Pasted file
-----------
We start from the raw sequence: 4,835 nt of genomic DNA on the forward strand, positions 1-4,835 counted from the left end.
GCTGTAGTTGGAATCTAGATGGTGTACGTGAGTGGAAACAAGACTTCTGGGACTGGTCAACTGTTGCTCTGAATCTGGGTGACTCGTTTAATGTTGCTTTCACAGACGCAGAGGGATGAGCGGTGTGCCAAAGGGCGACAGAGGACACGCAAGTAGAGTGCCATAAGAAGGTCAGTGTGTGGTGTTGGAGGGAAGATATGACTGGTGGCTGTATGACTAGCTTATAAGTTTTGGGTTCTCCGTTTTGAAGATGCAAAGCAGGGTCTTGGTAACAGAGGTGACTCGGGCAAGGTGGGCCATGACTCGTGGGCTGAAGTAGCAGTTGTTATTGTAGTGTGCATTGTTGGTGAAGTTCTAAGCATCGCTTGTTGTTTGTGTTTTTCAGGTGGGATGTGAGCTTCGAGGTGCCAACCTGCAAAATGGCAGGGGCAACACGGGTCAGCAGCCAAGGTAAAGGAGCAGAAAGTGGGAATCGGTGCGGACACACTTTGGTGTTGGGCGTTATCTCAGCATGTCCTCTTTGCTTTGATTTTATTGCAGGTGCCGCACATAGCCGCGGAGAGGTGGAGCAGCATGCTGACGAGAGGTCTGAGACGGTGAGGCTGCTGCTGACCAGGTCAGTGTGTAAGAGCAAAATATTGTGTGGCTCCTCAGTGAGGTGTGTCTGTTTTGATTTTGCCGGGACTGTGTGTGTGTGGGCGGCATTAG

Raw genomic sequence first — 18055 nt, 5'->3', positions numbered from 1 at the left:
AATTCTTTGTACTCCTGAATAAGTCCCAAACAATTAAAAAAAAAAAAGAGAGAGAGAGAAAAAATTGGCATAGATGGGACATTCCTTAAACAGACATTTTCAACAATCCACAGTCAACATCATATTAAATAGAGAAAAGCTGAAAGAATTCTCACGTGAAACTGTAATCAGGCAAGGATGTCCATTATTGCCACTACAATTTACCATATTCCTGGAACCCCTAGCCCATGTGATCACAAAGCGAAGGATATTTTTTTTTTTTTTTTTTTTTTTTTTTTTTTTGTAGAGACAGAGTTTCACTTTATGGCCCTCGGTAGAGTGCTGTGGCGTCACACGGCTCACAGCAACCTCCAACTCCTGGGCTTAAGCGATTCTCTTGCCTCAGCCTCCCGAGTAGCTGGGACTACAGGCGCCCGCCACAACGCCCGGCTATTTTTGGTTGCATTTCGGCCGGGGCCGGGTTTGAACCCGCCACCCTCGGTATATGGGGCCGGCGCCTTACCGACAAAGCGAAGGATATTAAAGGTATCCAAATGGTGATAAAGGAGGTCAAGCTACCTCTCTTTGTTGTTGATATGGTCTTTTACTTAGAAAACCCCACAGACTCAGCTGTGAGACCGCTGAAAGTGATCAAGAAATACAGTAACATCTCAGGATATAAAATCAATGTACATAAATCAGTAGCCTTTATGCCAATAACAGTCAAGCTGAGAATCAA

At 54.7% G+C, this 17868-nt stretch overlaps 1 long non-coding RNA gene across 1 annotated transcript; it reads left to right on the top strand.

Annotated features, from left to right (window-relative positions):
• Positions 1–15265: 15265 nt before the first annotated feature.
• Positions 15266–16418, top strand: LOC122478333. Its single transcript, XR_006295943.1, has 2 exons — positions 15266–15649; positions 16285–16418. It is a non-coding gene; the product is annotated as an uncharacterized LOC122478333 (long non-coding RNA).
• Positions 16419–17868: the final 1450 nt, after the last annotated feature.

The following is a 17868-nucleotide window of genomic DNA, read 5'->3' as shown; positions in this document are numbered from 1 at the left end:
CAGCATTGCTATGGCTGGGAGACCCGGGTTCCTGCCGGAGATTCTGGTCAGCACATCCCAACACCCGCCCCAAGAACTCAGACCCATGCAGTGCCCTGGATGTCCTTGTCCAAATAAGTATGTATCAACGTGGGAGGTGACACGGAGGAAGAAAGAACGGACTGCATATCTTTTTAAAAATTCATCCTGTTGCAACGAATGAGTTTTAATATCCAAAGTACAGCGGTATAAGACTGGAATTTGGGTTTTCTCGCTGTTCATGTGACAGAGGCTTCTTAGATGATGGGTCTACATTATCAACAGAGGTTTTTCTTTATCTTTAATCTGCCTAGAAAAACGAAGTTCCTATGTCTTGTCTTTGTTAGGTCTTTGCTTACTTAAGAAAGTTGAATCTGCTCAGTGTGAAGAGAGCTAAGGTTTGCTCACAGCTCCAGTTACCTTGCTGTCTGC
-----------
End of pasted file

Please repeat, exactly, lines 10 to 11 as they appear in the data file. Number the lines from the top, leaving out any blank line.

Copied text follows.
The following is a 17868-nucleotide window of genomic DNA, read 5'->3' as shown; positions in this document are numbered from 1 at the left end:
CAGCATTGCTATGGCTGGGAGACCCGGGTTCCTGCCGGAGATTCTGGTCAGCACATCCCAACACCCGCCCCAAGAACTCAGACCCATGCAGTGCCCTGGATGTCCTTGTCCAAATAAGTATGTATCAACGTGGGAGGTGACACGGAGGAAGAAAGAACGGACTGCATATCTTTTTAAAAATTCATCCTGTTGCAACGAATGAGTTTTAATATCCAAAGTACAGCGGTATAAGACTGGAATTTGGGTTTTCTCGCTGTTCATGTGACAGAGGCTTCTTAGATGATGGGTCTACATTATCAACAGAGGTTTTTCTTTATCTTTAATCTGCCTAGAAAAACGAAGTTCCTATGTCTTGTCTTTGTTAGGTCTTTGCTTACTTAAGAAAGTTGAATCTGCTCAGTGTGAAGAGAGCTAAGGTTTGCTCACAGCTCCAGTTACCTTGCTGTCTGC